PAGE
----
Thursday, July 31, 2014

Popcorn Estimation

One thing I like to do when traveling out of Midway is to stop at Nuts on Clark for some popcorn. Today, the customer in line in front of me jovially asked the cashier:

"How much would a twenty-eight ounce bag cost? $600? I bet that guy would walk away with a lot of popcorn! But he would be really happy!"

I guess he didn't notice that a two pound bag of popcorn costs only $21.50.

I thought about mentioning that the one pound bag only costs $11.25 but he looked really happy buying two 8 ounce bags for $6 each. Maybe he was sharing. 

Friday, July 25, 2014

The Perfect Project? Or Plagiarism?

"Scientists were doing plenty of tests on them, but they just always assumed they were in the ocean," Lauren, now 13, tells NPR's Kelly McEvers. "So I was like, 'Well, hey guys, what about the river?' " (NPR)

"My lionfish research is going viral ... but my name has been intentionally left out of the stories, replaced by the name of the 12-year-old daughter of my former supervisor's best friend." ...
One can only hope that in a private conversation after that NPR interview, Lauren’s father had pointed out that, actually, the original idea for her “finding” had come from another scientist, one he’d known professionally, and that maybe they should mention Jud’s work in her next interview. However, as Lauren went on to perpetuate falsehoods in subsequent interviews, the adults in Lauren’s life seem to have fallen down on their job as teachers and role models. (The Atlantic)

We acknowledge Lauren Arrington in the paper twice. (Abaco Scientist)

I am going with... almost perfect project. It beats an endless line of potato batteries and baking soda volcanoes, right? If every science fair project was a replication or a mini-experiment based on an actual science paper, kids would LEARN A TON ABOUT SCIENCE!

Almost perfect, because it would have been better if the father had come in and helped everyone do such a high quality experiment teaching about the scientific process, and the father fell down a bit on the post-project PR. Also, the organizers should not have done this: "Lauren was given a strict set of rules by the science fair organizers. The most important one: Her fish could not die." I say, kill the fish (if you can!). Haven't they heard about WHY lionfish are such an active area of ecological study? A not-so-friendly reminder: do not release your non-native pets into the wild.

Friday, July 4, 2014

Happy Independence Day!

We, therefore, the Representatives of the united States of America, in General Congress, Assembled, appealing to the Supreme Judge of the world for the rectitude of our intentions, do, in the Name, and by Authority of the good People of these Colonies, solemnly publish and declare, That these United Colonies are, and of Right ought to be Free and Independent States... (The Declaration of  Independence)
It's a Fourth of July tradition of mine to read The Declaration of Independence and wear this ostentatious shirt:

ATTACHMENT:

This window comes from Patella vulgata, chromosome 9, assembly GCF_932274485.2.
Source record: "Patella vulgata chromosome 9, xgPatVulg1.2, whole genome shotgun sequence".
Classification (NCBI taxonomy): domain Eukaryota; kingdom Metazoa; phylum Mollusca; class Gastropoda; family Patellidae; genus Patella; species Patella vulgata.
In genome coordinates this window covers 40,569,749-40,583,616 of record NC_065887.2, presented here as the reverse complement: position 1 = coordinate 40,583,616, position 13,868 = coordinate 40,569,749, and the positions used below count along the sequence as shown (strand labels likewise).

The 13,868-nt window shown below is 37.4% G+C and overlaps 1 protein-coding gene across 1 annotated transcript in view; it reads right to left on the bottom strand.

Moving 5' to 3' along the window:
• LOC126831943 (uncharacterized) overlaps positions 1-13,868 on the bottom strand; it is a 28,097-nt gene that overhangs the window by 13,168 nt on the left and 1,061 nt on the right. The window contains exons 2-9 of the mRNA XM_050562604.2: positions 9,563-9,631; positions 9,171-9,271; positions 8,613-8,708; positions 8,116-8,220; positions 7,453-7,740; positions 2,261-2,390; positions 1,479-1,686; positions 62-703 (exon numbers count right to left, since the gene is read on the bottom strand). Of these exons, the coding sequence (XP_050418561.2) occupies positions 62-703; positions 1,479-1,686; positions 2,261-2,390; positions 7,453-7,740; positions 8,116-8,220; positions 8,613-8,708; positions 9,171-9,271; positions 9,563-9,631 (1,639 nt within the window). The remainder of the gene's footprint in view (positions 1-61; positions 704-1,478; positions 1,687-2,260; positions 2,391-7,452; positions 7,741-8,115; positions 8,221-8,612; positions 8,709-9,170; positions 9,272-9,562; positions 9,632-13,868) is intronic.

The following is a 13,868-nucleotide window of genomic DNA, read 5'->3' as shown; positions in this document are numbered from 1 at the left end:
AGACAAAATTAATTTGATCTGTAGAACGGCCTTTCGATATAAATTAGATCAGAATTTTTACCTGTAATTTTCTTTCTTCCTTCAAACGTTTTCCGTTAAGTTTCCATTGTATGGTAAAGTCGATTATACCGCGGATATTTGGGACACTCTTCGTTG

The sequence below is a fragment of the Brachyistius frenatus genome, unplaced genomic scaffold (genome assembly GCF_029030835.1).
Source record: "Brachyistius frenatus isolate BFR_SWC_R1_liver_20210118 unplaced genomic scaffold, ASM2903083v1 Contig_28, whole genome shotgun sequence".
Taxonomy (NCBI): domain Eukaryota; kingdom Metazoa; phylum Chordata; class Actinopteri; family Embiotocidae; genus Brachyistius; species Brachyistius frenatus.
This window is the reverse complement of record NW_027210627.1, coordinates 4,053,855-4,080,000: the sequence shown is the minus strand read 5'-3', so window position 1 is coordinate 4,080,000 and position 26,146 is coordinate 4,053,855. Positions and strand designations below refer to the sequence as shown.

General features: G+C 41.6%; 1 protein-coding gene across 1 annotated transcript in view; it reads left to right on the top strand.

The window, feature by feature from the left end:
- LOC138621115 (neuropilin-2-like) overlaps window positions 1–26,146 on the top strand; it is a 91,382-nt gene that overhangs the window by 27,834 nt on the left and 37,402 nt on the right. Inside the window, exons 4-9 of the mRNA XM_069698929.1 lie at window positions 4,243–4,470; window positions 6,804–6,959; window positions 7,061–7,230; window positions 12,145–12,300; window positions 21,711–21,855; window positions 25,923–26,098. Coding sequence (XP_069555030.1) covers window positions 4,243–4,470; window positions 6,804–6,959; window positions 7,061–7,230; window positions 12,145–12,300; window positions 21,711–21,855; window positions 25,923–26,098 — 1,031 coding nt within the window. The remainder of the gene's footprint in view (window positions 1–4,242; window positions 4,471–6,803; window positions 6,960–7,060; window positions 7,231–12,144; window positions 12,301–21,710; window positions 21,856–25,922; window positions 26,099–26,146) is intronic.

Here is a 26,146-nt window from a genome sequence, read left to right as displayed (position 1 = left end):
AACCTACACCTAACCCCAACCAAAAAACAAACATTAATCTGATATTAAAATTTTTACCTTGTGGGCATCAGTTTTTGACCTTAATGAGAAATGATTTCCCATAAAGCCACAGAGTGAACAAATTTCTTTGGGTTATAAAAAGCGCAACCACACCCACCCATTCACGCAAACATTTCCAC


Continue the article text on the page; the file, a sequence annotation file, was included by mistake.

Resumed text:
At the end, The Declaration of Independence describes what the founders had in mind for what countries (or at least, the freed colonies) can do. "[T]hey have full Power to levy War, conclude Peace, contract Alliances, establish Commerce, and to do all other Acts and Things which Independent States may of right do." The Constitution outlines in the preamble what the goals of this country should be:
...form a more perfect Union, establish Justice, insure domestic Tranquility, provide for the common defense, promote the general Welfare, and secure the Blessings of Liberty to ourselves and our Posterity....
Then the rest of the Constitution outlines a system of limited government  to achieve those goals.

But, what is a country? It's a little nebulous because borders and regimes and constitutions change all the time; countries can be occupied or dissolved. Countries are endogenous, no matter how convenient it is for us to think of them as exogenous.

I like to think a country uses a common currency, enforces borders (trade of goods, movement of people may be restricted), and speaks a common language. A successful government of that country would then (using the common language) resolve disputes that arise from using a common currency, free trade, and unrestricted movement.

But, I'm not entirely happy with this answer. There is usually some element of a common culture. Most laws are legislating some kind of morality. We require a minimum amount of behavioral conformity from each other. Usually there is a military which defends the whole country, a system of justice, etc. But often these issues lead into "what should our country be?" rather than "what is a country?" It's hard to separate that out.

So, what should this country be? What is our place in the world? How can we strive to become a more perfect Union today?

Sounds like a good Fourth of July cookout discussion to me!

Further Reading:
The Declaration of Independence
The Constitution (The Archives kindly redlines where Amendments replace the original text.)

Related Posts:
Enumerated Powers and the Commerce Clause
Trial by Jury and The Electoral Jury (David Hagen)